Strengthening Canada’s disability community in a post-pandemic world

Posted on September 16, 2020 in Inclusion Debates

Source: — Authors: , , – Opinion/Contributors

The past six months have been among the most challenging in our history. All Canadians have seen their lives altered on a daily basis. Fortunately, our governments at every level have worked together and have responded positively and effectively to mitigate many of the worst impacts of the COVID-19 pandemic. But we face some fundamental challenges if we are to emerge as a stronger and more compassionate society.

Over the past decade each of us was asked to carry out the first legislated reviews of Ontario’s groundbreaking Accessibility for Ontarians with Disabilities Act (AODA). During the course of our work, we had the opportunity to meet with a number of extraordinary people, all living with disability. Their insights, personal stories, and ideas for a more inclusive future remained with us long after our work was done.

The pandemic has brought us back together with a new sense of purpose. COVID-19 is having a disproportionate and devastating impact on Canadians with disabilities. This crisis deserves the attention of all Canadians and urgent action is required.

The disability community is often invisible or ignored. But in fact almost 25 per cent of Canadians live with some kind of disability. According to Statistics Canada, that population is more likely to be single, female, un-or-underemployed, and living in poverty with more than one type of disability. As our population ages, that percentage will continue to go up.

Since COVID-19 hit our shores, meaningful support has been extended to various parts of our society, including the unemployed, small and medium sized business, students, renters, and the health and social services sectors. These steps have been critical and necessary. But one key population has not received the focused support it needs: our fellow citizens who live with physical, mental and developmental disabilities.

They have disproportionately borne the brunt of this disease. Yet there is no overarching or comprehensive plan to address the needs of people with disabilities as a result of COVID-19. There is no targeted plan to ensure the thousands of students with disabilities are fully and safely included when schools reopen. Many with disabilities who qualify for disability benefits did not qualify for the more generous COVID-19 benefits such as the Canada Emergency Response Benefit (CERB). Throughout the disability community, credit card debt is up; savings, if any exist, have been depleted.

Statistics Canada released a new report in late August that surveyed some 13,000 Canadians with disabilities. The fallout from the pandemic has negatively impacted their employment, income, housing payments, basic utilities and prescription medication. Simply put, the disabled face grave economic hardship.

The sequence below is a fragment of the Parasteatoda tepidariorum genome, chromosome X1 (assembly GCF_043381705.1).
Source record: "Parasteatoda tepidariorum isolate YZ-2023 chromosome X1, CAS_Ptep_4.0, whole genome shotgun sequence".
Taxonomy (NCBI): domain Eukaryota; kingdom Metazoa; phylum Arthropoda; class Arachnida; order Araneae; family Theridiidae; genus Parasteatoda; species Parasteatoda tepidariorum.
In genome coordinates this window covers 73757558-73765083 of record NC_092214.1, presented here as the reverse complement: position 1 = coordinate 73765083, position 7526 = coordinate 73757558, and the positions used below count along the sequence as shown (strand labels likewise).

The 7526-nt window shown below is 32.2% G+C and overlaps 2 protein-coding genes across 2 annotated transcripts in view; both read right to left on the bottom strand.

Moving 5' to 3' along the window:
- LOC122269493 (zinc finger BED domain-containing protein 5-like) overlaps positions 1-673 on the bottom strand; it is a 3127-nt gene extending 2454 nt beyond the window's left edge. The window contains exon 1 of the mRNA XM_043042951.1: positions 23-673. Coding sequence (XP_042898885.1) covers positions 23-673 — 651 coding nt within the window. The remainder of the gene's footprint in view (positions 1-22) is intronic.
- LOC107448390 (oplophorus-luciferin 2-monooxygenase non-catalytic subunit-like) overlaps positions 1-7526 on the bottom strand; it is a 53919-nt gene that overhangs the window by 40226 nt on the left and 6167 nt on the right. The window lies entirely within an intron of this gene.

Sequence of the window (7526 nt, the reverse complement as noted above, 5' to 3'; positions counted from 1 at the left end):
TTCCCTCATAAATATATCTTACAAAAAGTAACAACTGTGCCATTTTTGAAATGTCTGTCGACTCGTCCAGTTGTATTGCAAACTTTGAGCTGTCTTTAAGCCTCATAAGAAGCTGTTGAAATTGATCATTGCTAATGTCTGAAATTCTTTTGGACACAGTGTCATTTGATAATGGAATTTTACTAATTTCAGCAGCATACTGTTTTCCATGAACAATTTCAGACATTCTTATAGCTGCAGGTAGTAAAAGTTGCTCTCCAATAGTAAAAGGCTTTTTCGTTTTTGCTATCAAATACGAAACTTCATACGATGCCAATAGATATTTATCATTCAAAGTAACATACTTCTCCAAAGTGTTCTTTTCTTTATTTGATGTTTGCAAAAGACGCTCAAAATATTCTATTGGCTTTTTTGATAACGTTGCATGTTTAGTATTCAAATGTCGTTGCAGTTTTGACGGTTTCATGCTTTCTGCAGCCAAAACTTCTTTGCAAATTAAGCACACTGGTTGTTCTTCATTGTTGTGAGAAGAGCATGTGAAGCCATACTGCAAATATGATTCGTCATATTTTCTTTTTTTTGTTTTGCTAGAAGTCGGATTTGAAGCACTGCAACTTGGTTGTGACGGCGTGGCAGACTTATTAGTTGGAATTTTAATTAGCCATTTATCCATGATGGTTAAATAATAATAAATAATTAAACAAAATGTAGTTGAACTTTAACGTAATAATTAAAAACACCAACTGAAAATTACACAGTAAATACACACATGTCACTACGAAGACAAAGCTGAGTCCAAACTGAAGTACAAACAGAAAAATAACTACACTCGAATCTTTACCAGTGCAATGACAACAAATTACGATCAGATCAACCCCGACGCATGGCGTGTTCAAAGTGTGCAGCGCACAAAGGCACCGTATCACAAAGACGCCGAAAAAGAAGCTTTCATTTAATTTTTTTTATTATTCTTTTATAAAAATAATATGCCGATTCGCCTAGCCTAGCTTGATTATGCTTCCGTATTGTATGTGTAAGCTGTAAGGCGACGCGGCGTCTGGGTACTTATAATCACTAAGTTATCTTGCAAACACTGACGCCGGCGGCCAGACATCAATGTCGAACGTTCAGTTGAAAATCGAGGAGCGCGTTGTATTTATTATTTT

Even a passing glance at social media reveals the deep despair and anger of many in the disability community.

Stories of near starvation on the Ontario Disability Support Program (ODSP) are matched by increased militancy to the point of one group planning a mass, simultaneous wheelchair blockade of key downtown intersections in Toronto. On Twitter alone there are myriad examples of people going to bed hungry or forced to choose between paying the rent or buying food.

Others have flat given up on life, discussing how they are now seeking medical assistance in dying. Postings on the precise steps to get MAID are easily accessible.

This is simply unacceptable in 2020. We can and must do better. We need to fully implement the AODA by 2025 as originally promised; we need the broader public and private sectors to commit to hire more people with disabilities; and we need to bring in a national basic annual income for those with disabilities.

Over the past number of years, some key advances have been made in Canada to enhance the lives of those with disabilities but it is critical to accelerate the pace of change. Ontario’s Accessibility for Ontarians with Disabilities Act (AODA) was passed unanimously in 2005 to support social inclusion. To date, Ontario, Manitoba and Nova Scotia as well as the federal government are implementing accessibility standards for the broader public sector (e.g., provincial and municipal governments, educational and health facilities), the private sector and the non-profit sector.

When the AODA was passed there was great hope among the disability community that significant steps forward would be made within a short period of time. But the pace of change has been far too slow.

Key recommendations from the three legislated reviews carried out over the past decade have either been ignored or only partially implemented by both Liberal and Progressive Conservative governments. We asked the Ontario government to show stronger leadership on accessibility, to strengthen existing accessibility standards, to substantially increase enforcement of the AODA, and to create strong new accessibility standards in priority areas like the built environment, education and health.